Financial crisis and debt are not only common, but predominant in today’s society. Paying down debt remains a priority for Canadians and yet, more and more people are finding themselves in situations where they do not have the means to shed the debt® and find financial stability. Though debt reduction is an ongoing goal and, in most circumstances, solvable, people tend to feel helpless and anxious.

When the debt is truly unmanageable, a consumer proposal or bankruptcy may be a wise financial decision. This blog post provides explanations of the options of a consumer proposal and of a bankruptcy, and highlights the advantages and disadvantages of each.

What is a Consumer Proposal?

In brief, a consumer proposal is an offer made by a debtor to creditors to modify the obligation to repay through a negotiated and legally-binding settlement. It is a procedure under the Bankruptcy and Insolvency Act, and is administered by a licensed insolvency trustee. The debtor may propose to pay back a lower amount each month, and possibly a lower total amount, over a period of up to 60 months. The creditors vote to accept or amend the proposal, and negotiations continue until an agreement is reached. As soon as the debtor files a Notice of Consumer Proposal, or a Notice of Intention to make a Proposal, all creditors are stopped from pursuing any legal action against the debtor. Any person whose debt does not exceed $250,000 (excluding mortgage on principal residence) and who is unable to repay their unsecured debt in a reasonable period of time is entitled to make a consumer proposal.

 Advantages of a Consumer Proposal

  • Provides peace of mind because calls from creditors, wage and bank garnishments, and any other collection actions stop.
  • Permits reduction of the total debt you are required to pay.
  • Allows a window of up to 60 months to pay off the proposal.
  • You retain control of your assets.
  • RRSP savings are protected.
  • Unsecured creditor(s) will no longer be able to take legal steps to recover any debts, such as seizing assets or garnishing wages, unless the proposal is withdrawn, rejected or annulled.
  • Option to increase monthly payments or pay in a lump sum if able to do so.
  • Alternative to bankruptcy.

 Disadvantages of a Consumer Proposal

  • Usually there is an extended period of time (up to maximum of 60 months) before you are discharged of your debt.
  • If your debt exceeds $250,000, excluding a mortgage on a principal residence, a consumer proposal is not an option. (Debts over $250,000 may be discharged in a Division I Proposal, or by bankruptcy.)
  • The proposal remains on your credit record for three years after the completion of your proposal.
  • If you cannot sustain the agreed payments, or you default on payment, and as a result your proposal is annulled, you may then need to declare bankruptcy, which would result in two insolvency proceedings on your credit history.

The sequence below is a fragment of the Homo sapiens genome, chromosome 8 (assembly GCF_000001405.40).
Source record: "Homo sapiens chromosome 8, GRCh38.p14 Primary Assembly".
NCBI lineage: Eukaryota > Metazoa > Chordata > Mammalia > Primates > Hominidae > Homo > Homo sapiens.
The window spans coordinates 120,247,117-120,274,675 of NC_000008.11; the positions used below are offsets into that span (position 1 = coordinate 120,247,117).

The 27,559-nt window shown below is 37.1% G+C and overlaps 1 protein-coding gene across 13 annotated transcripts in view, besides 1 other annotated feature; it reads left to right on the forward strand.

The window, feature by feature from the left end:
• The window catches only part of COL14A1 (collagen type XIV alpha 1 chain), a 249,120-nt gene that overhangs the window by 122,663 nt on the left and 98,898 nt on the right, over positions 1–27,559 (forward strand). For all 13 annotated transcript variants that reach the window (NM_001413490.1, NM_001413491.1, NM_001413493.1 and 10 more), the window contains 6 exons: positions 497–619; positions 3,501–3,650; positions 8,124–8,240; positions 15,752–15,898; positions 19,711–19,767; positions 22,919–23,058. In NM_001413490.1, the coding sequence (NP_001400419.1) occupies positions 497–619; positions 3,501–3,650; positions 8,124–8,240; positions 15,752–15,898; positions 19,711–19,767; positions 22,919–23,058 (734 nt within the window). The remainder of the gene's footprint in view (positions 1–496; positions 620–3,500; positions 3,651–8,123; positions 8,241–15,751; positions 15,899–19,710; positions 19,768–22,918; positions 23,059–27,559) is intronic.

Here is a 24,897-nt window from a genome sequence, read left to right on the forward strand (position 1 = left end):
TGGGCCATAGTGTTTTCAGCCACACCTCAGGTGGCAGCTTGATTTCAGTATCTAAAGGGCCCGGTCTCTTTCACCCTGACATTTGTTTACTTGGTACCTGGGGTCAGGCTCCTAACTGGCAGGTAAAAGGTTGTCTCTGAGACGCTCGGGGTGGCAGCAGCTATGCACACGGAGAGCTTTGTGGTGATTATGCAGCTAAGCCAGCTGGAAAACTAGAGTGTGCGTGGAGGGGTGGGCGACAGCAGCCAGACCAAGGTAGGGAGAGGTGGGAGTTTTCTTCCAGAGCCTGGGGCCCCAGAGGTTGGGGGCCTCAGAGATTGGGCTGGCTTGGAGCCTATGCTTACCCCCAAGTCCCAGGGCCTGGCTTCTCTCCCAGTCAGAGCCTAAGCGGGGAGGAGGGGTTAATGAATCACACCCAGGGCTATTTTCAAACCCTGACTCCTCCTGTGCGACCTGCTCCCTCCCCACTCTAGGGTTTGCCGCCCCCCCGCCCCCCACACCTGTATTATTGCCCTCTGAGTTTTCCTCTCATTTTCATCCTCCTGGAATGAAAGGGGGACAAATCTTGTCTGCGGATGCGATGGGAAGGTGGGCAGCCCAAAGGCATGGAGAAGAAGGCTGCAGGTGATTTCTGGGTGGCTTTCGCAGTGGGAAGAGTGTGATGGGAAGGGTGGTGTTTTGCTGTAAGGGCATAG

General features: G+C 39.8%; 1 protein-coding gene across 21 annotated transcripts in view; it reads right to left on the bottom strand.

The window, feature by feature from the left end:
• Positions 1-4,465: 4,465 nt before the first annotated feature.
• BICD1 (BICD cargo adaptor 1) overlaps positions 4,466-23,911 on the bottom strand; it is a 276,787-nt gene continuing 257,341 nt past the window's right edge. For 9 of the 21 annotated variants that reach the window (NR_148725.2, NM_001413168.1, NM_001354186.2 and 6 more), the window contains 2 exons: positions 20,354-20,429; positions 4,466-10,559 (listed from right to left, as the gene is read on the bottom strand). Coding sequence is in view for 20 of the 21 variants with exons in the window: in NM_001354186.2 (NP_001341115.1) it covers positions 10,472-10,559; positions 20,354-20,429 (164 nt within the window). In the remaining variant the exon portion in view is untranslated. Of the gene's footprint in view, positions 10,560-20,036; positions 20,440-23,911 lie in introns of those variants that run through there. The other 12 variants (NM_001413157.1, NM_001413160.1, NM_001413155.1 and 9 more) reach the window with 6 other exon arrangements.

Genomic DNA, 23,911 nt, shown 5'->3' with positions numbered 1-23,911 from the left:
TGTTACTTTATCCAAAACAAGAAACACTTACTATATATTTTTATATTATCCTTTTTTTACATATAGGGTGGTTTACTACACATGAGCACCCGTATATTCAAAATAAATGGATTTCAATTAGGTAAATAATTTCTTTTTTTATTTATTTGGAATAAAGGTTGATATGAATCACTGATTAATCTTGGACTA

What is Bankruptcy?

Usually used as a last resort, bankruptcy is a legal process under the Bankruptcy and Insolvency Act which releases you from all your unsecured debts. You assign all your assets (except those exempt by law) to a licensed insolvency trustee who will then realize their value and distribute the proceeds to your creditors. Once you file an assignment in bankruptcy, your unsecured creditors are prevented from pursuing any legal steps to recover debts from you.

Advantages of  Bankruptcy

  • Relieves all debts with the exception of court-ordered payments such as family support, student loans due within seven years, and liens against property.
  • Prevents unsecured creditors from pursuing legal action against you.
  • Stops calls from creditors.
  • The BIA grants protection for the debtors, including protection of RRSP savings.
  • First time bankrupts can be discharged in as soon as nine months, depending on your household income and the quantum of your debts. This enables you to qualify for credit within a shorter period of time (in comparison to a consumer proposal).

Disadvantages of  Bankruptcy

  • Possibility of losing assets (car, home, investments not in an RRSP, etc.).
  • Monthly payments may be higher than in a consumer proposal, depending on your household income.
  • Bankruptcy imposes duties on the debtor. You must report monthly income to the licensed insolvency trustee, make all payments as required, attend credit counselling sessions, and provide proof of up-to-date income tax filings and payment.
  • If you have not made payments as required, or fulfilled your other duties, your bankruptcy may be extended or even annulled.
  • During your bankruptcy you cannot be bonded, which is a condition for certain types of work in Canada, and a condition for sponsoring someone who wants to immigrate to Canada (i.e. sponsoring a nanny or family members).
  • Credit will be difficult to obtain for a period of time after declaring bankruptcy.
  • The bankruptcy will remain on your credit record for seven years after your discharge.

Filing either a consumer proposal or bankruptcy is not a “one size fits all” solution. Goldhar & Associates will work with you to determine which, if either, is appropriate to resolve your financial crisis.

For a free, no obligation consultation and review of financial situation, talk to Goldhar & Associates. Call us at # (pound) debt (3328) on your mobile phone, or toll-free at 1-855-541-5114. Or use this easy contact form: http://shedthedebt.ca/contact. Anywhere in Ontario there is a Goldhar & Associates office near you.